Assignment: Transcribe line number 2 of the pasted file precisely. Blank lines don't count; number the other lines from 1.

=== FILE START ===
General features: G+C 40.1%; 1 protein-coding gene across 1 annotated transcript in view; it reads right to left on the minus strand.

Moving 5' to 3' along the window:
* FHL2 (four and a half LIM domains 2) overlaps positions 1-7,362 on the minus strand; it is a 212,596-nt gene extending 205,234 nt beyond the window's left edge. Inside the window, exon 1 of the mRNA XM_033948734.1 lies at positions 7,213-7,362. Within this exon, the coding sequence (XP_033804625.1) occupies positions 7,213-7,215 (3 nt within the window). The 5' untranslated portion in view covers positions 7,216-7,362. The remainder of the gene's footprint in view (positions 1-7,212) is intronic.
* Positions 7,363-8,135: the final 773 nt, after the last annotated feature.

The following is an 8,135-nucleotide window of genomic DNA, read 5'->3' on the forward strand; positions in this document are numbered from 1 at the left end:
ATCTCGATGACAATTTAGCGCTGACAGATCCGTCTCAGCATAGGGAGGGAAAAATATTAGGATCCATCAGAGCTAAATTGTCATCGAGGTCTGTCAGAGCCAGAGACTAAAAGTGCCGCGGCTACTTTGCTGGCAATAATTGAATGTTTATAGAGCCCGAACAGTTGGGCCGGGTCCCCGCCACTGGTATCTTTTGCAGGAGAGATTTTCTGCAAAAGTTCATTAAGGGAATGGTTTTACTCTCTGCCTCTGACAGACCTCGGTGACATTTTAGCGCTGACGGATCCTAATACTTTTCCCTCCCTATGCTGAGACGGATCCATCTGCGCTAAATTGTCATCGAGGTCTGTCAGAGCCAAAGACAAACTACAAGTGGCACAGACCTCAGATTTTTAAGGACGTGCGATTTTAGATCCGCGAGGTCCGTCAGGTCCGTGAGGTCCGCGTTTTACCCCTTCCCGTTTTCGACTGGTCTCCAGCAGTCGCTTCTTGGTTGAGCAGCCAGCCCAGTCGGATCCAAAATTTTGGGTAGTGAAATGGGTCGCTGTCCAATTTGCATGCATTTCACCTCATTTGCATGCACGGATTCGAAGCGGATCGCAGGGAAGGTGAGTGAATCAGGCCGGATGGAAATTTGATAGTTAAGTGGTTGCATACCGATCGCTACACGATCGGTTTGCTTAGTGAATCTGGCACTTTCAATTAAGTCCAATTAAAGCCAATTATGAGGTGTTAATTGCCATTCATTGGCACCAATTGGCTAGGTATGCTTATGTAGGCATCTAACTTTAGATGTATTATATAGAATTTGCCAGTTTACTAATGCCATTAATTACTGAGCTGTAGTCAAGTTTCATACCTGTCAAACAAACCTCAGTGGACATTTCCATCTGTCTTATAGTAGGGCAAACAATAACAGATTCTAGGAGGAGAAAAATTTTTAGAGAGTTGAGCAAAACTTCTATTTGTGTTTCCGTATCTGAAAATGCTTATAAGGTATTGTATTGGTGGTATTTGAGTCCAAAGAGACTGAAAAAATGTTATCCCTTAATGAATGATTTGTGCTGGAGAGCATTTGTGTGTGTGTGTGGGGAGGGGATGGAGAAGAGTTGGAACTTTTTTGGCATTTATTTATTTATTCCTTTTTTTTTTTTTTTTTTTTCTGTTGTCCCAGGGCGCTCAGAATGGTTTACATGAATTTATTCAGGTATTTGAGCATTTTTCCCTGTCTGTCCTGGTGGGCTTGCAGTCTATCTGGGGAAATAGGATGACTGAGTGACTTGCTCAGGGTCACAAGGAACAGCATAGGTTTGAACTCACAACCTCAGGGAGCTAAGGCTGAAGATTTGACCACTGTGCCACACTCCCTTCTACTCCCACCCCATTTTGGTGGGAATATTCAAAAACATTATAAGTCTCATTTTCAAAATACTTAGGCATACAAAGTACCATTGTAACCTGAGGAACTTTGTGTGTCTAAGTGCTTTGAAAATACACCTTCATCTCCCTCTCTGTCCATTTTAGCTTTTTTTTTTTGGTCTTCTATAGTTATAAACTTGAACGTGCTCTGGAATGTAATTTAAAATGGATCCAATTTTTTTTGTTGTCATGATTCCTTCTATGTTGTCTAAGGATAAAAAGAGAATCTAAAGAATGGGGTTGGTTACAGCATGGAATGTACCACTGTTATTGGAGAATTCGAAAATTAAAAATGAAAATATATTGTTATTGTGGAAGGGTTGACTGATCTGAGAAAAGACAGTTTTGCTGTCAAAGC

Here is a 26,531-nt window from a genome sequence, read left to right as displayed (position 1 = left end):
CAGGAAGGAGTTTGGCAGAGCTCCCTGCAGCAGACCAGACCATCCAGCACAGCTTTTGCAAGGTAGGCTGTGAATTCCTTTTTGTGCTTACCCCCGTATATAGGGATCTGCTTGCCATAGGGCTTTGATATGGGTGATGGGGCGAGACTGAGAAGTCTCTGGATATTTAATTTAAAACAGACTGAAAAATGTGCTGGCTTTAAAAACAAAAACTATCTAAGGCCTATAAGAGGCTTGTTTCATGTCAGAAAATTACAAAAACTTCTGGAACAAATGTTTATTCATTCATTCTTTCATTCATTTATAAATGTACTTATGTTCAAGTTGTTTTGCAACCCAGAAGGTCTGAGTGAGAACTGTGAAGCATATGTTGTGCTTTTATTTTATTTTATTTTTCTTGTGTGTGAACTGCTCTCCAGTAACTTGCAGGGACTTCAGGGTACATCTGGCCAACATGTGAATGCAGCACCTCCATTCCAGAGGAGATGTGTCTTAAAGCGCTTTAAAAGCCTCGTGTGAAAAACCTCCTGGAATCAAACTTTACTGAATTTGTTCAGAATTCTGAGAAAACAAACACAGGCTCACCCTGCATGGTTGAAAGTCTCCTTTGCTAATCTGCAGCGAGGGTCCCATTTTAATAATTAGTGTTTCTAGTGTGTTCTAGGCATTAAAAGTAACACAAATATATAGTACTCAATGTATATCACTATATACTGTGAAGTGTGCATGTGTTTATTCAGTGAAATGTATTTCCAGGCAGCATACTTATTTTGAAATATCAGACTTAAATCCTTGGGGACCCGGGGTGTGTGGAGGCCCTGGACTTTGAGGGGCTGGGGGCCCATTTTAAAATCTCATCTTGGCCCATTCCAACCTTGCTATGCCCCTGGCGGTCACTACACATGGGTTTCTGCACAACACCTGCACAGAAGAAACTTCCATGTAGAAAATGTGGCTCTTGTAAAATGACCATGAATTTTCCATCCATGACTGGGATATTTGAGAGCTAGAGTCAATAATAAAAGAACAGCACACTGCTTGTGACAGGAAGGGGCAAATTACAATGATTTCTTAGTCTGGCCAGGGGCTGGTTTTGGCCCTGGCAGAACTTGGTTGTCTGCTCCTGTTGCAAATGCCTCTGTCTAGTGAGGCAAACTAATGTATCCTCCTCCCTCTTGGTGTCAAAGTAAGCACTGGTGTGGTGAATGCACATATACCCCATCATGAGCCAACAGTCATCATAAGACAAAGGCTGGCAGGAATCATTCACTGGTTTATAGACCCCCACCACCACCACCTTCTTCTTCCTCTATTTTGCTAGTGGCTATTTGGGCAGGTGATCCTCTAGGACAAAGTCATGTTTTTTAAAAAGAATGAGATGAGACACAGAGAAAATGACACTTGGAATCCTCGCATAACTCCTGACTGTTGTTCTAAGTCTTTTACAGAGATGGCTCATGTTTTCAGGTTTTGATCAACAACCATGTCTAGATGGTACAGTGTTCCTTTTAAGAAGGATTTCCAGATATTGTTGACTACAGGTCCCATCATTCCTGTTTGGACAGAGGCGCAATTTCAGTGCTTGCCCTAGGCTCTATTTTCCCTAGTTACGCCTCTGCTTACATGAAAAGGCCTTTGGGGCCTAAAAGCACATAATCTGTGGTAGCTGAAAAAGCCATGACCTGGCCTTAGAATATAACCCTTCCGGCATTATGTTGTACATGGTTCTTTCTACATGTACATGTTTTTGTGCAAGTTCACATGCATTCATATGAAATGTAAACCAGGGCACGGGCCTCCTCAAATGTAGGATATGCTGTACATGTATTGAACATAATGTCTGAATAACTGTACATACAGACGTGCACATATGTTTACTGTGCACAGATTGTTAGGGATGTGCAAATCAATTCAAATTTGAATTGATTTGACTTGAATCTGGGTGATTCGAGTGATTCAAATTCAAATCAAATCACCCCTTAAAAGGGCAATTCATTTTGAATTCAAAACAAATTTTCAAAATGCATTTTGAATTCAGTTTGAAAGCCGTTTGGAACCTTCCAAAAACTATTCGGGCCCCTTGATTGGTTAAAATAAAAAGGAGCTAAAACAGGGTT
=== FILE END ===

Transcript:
Moving 5' to 3' along the window: